THE Johnson government stepped up its attack on the UK working class yesterday by reducing its furloughing payments to workers to 60% with the employers to pay 20%.
Already one-in-five firms plan to sack workers in response to Sunday’s furlough policy change, which will see employers contribute more, a British Chambers of Commerce survey has found.
From Sunday, government payments reduced to 60% towards furlough salaries, with employers paying 20%. According to the most recent figures up to 30th June, about 1.9m workers are on furlough, down from a peak of 5.1m in January. The scheme is due to shut down entirely in September, when workers will be thrown to the wolves.
Of 250 businesses surveyed by the British Chambers of Commerce (BCC), up to 50 said they would be making staff redundant in response to Sunday’s change. A quarter said they would aim to reduce hours or move staff to part-time working patterns.
Jane Gratton, head of people policy at the BCC, said the change ‘will likely result in many thousands of people being released back into the labour market, as employers who are still struggling to recover from the recession make redundancies and cuts to working hours’.
Hannah Slaughter, an economist from the Resolution Foundation, told the BBC that over the majority of the pandemic, the highest rates of furlough was among the under 25s, but in the most recent data it was the over 60s who were more likely to be furloughed.
On the eve of the government’s onslaught on furloughing, the Unite trade union, has made a pathetic call on the government to continue the scheme beyond September. Unite is now calling for furloughing to be adapted into a short-time working scheme, such as the one which is in operation in Germany.
Steve Turner, Unite’s General Secretary for manufacturing, acting as an unofficial Unite adviser to the Johnson government, did not in his statement condemn Sunday’s savage attack on furloughed workers.
He said: ‘It is far better to retain workers through temporary crises, dips in demand and technological transformation such as we are seeing now with the greening of our economy, than to lose them altogether, along with the skills and knowledge they possess, and allowing unemployment to rise.
‘That’s why I am calling on the government not to scrap the scheme altogether but to adapt it.’ Speaking up for the bosses he added: ‘To pull the rug from under the feet of business and workers now will dent the confidence needed for businesses to invest and adapt operations at this critical time as we try to recover and rebuild the economy.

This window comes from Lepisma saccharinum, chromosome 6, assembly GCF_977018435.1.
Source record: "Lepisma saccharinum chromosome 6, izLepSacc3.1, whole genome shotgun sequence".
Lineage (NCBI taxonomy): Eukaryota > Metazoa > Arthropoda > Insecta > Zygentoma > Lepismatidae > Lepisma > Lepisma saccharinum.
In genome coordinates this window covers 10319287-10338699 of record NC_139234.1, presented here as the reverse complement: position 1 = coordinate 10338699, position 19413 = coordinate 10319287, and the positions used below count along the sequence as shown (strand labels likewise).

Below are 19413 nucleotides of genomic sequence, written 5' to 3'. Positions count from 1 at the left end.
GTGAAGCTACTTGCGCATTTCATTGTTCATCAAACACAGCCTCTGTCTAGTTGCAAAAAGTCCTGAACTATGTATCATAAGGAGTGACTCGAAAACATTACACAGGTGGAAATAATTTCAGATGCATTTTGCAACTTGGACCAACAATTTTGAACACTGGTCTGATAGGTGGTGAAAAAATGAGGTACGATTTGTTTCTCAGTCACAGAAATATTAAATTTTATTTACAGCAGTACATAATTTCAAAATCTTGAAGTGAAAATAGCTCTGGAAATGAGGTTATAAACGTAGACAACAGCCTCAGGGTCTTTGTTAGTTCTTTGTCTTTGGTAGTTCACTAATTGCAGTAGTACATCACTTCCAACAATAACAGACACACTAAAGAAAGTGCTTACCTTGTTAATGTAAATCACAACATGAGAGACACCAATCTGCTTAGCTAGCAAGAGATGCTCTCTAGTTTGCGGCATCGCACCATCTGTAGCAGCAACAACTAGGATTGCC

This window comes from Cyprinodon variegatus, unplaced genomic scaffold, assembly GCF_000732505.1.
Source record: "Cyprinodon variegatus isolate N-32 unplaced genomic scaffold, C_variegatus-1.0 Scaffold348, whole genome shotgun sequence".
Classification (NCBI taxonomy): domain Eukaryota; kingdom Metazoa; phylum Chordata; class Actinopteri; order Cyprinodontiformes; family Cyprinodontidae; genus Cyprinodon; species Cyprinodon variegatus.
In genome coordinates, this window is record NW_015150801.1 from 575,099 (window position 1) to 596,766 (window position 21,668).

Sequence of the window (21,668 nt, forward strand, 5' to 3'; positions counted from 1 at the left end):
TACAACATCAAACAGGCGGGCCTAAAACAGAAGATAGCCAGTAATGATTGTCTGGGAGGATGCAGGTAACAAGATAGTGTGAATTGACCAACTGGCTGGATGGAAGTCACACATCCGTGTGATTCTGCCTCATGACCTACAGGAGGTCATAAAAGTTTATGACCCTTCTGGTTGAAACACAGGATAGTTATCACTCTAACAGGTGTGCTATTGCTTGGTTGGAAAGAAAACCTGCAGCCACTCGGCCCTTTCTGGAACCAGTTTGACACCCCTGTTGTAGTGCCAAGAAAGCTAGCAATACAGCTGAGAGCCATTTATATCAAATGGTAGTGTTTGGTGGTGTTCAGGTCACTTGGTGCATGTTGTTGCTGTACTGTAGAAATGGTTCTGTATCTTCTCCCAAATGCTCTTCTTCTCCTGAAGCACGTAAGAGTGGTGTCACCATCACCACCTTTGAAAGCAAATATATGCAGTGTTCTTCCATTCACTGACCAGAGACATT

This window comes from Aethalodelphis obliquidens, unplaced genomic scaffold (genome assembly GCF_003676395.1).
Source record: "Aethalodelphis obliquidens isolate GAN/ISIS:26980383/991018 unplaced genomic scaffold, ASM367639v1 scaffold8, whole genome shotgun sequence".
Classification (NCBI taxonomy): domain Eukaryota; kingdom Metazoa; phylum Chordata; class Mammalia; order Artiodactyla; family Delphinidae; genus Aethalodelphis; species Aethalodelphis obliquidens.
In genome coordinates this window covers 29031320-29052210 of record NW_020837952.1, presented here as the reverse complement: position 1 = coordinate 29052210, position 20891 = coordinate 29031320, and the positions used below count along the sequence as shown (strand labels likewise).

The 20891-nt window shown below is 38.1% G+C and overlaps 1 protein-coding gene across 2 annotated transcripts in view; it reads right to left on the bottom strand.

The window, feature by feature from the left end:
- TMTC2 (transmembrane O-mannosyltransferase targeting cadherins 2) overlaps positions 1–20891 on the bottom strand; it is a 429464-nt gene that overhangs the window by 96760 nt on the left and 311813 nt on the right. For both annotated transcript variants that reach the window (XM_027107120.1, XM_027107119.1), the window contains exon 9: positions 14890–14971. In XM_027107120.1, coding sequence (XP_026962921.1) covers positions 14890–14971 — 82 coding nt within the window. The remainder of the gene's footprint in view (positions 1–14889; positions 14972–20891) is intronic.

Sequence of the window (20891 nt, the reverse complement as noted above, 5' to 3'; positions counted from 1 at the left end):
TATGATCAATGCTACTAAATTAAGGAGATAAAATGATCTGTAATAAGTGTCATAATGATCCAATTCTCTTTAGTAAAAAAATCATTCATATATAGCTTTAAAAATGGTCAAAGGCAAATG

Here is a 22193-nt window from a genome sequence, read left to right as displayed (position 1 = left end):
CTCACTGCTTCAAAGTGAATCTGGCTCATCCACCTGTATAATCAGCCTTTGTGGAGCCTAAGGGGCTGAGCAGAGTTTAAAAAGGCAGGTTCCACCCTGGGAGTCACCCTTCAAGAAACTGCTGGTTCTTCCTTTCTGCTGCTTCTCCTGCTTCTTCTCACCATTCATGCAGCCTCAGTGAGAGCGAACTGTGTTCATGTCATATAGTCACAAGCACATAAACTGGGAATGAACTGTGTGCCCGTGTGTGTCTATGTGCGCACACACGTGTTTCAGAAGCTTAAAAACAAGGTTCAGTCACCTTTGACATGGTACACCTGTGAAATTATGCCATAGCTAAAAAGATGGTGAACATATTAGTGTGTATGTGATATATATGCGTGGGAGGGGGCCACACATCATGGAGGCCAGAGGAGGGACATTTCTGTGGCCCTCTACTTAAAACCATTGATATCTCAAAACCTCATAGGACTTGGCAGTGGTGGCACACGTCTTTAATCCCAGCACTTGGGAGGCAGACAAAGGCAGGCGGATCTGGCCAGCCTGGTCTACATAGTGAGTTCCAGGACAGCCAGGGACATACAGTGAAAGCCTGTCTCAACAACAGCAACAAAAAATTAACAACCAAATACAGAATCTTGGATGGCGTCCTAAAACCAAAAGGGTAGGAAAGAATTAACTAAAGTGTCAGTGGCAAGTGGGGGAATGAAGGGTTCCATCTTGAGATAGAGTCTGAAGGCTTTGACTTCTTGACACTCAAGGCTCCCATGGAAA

‘It is hard to comprehend the motivation for or sense in ending both the furlough scheme and snatching back £20 a week from hard working people on universal credit on the same day. It’s a double whammy and could make 30th September a very bleak day for workers, their families and communities.’
In fact, the Tories are lashing out at the working class in order to save their crisis-ridden capitalist system. According to the insolvency specialists, Begbies Traynor, the number of British businesses in immense financial distress and on the brink of collapse has soared by 25% to 650,000 during the past year.
Begbies Traynor states that the the UK’s economy may face a triple threat of ‘potentially catastrophic’ risks in the coming years. It adds: ‘Hidden risks abound for UK businesses and all represent a real threat to corporate survival in the short term.’
British capitalism is in a desperate crisis. No number of trade union officials will be able to bail it out with their dodgy deals.
This means that directly ahead, as soon as September, the class struggle will explode as workers are faced with fighting mass sackings, massive wage cuts and closures of hundreds of plants.
What is required by the working class is a general strike to bring down the Tories and to bring in a workers’ government and a planned socialist economy. Capitalism needs to be buried in order for society to go forward to socialism.
The Unite and TUC leaders are permanently on their knees. A new leadership for the working class is desperately required. Workers and youth must join the WRP and its youth section today, to resolve the crisis of leadership in the working class and lead the British socialist revolution.